A series heating cable is made of a run of high-resistance wire, insulated and often enclosed in a protective jacket. It is powered at a specific voltage and the resistance of the wire creates heat. The downside of these types of heaters is that if they are crossed over themselves they can overheat and burn out, they are provided in specific lengths and cannot be shortened in the field, also, a break anywhere along the line will result in a failure of the entire cable. The upside is that they are typically inexpensive (if plastic style heaters) or, as is true with Mineral Insulated heating cables, they can be exposed to very high temperatures. Mineral Insulated heating cables are good for maintaining high temperatures on process lines or maintaining lower temperatures on lines which can get extremely hot such as high temperature steam lines.Typically series elements are used on long pipe line process heating, for example long oil pipe lines and quay side of load pipes on oil refineries.

  • Constant wattage "zone"

A constant wattage zone cable is made by wrapping a fine heating element around two insulated parallel bus wires, then on alternating sides of the conductors a notch is made in the insulation. The heating element is then normally soldered to the exposed conductor wire which creates a small heating circuit; this is then repeated along the length of the cable. The benefits of this system over series elements is that should one small element fail then the rest of the system will continue to operate, a draw back of this system is that is length is limited to the notch distance, so when installing on site you normally have to install slightly beyond the end of the pipe work . It is still subject to overheating and burnout if overlapped, but this is generally bad practice to overlap when installing.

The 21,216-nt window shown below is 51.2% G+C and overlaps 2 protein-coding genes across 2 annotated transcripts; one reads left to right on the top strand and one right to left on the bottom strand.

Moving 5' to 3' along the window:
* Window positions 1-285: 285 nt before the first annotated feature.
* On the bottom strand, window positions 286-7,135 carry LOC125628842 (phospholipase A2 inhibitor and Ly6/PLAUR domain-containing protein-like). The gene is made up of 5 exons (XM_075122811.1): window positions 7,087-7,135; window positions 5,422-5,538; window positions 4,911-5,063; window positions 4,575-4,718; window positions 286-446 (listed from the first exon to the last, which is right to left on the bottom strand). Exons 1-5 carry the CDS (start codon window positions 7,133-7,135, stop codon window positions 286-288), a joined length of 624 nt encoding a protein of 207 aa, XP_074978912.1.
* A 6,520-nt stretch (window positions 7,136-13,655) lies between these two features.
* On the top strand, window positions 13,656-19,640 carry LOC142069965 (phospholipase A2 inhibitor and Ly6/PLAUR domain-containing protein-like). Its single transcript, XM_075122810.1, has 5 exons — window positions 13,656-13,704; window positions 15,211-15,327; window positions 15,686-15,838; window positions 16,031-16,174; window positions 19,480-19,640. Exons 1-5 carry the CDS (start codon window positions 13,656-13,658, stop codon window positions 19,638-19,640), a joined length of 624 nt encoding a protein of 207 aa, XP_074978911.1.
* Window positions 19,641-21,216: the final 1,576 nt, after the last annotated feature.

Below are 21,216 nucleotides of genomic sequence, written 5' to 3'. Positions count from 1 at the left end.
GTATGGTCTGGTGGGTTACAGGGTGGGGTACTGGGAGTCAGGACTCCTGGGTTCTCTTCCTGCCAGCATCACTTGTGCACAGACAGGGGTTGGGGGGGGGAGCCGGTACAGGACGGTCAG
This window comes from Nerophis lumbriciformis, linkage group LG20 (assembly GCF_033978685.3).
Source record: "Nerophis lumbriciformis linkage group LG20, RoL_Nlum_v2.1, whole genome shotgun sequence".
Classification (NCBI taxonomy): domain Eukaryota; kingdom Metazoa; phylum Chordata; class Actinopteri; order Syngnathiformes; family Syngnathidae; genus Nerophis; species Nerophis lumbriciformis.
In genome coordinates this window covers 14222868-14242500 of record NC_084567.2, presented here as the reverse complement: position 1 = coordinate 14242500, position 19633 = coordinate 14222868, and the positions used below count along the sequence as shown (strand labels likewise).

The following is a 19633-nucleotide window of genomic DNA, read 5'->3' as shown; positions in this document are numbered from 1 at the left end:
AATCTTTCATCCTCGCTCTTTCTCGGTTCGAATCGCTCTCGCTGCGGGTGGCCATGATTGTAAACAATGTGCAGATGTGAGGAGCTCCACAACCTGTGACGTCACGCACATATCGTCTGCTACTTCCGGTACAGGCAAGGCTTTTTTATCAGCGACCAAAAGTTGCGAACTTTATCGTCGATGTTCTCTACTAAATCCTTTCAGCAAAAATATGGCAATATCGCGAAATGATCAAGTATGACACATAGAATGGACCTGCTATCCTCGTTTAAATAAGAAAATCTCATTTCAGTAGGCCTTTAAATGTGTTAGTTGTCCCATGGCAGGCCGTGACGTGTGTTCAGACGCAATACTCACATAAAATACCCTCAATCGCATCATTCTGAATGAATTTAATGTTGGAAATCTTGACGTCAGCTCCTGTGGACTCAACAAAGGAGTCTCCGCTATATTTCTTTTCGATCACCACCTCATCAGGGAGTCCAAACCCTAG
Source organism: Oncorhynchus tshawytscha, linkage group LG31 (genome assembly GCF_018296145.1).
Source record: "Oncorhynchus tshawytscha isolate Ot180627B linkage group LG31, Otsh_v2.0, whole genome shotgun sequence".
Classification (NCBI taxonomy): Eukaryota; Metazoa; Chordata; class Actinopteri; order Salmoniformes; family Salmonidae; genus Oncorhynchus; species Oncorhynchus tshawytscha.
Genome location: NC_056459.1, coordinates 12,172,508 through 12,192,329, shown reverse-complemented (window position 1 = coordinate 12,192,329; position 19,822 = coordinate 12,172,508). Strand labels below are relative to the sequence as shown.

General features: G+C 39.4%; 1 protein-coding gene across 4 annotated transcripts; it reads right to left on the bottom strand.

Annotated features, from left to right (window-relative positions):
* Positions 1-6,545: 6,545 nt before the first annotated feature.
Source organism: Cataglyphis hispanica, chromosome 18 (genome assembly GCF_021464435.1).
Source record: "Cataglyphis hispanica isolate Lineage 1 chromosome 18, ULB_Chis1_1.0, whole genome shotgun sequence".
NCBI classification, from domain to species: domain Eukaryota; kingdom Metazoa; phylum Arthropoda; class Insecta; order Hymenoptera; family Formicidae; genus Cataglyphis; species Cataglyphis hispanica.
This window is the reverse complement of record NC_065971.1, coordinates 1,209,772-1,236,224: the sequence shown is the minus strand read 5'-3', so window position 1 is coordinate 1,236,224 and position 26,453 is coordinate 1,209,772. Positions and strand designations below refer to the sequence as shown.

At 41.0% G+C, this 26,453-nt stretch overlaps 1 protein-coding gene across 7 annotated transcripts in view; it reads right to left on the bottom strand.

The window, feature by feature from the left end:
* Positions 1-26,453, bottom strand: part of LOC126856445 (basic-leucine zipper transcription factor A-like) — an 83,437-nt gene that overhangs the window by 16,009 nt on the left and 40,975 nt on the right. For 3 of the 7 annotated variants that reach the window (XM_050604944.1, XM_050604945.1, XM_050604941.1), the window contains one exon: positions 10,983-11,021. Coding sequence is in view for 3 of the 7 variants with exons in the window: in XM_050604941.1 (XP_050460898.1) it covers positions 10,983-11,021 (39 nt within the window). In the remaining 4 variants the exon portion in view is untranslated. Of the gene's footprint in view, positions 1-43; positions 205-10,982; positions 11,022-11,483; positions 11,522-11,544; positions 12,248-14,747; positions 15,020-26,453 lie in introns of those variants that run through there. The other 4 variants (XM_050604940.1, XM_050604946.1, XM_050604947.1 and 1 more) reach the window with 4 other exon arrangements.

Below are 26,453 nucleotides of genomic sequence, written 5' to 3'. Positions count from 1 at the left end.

• Self regulating

Self-regulating cable uses two parallel bus wires which carry electricity but do not create heat. They are encased in a semi-conductive polymer. This polymer is loaded with carbon; as the polymer element heats, it allows less current to flow. The cables are manufactured and then irradiated and by varying both the carbon content and the dosage then different tape with different output characteristics can be produced. There is then an inner jacket which separates the bus wires from the grounding braid. In commercial and industrial cables, an additional outer jacket of rubber or Teflon is applied. The benefits of this cable are the ability to cut to length in the field, It is more rugged but not necessarily more reliable than series or zone heaters, it cannot over-heat itself so in theory it can be crossed, but it is bad practice to install tape in this way. Self regulating heating cables have a specific maximum exposure temperature based on the type of polymer which is used to make the heating core which means that if they are subject to high temperatures then the tape can be damaged beyond repair. Also Self limiting tapes are subject to high inrush currents on starting up similar to 'induction' motor so a higher rated contactor is required.

  • Power supply and control

Trace heat cables may be connected to single-phase or (in groups) to three-phase power supplies. Power is controlled either by a contactor or a solid-state controller. For self-regulating cable, the supply must furnish a large warm-up current if the system is switched on from a cold starting condition. The contactor or controller may include a thermostat if accurate temperature maintenance is required, or may just shut off a freeze-protection system in mild weather.Electrical heat tracing systems may be required to have earth leakage (ground fault or RCD) devices for personnel and equipment protection. The system design must minimize leakage current to prevent nuisance tripping; this may limit the length of any individual heating circuit.

  • Control system

The three phase systems are fed via contactors similar to a three phase motor 'direct on line' starter which is controlled by a thermostat somewhere in the line. This ensures that the temperature is kept constant and the line does not overheat or underheat. If a line becomes frozen because the heating was switched off then this may take some time to thaw out using trace heating. This thawing out is done on the three phase systems by using an 'auto transformer' to give a few more volts, and so amps, and make the trace heating elements a bit hotter. The boost system is usually on a timer and switches back to 'normal' after a period of time.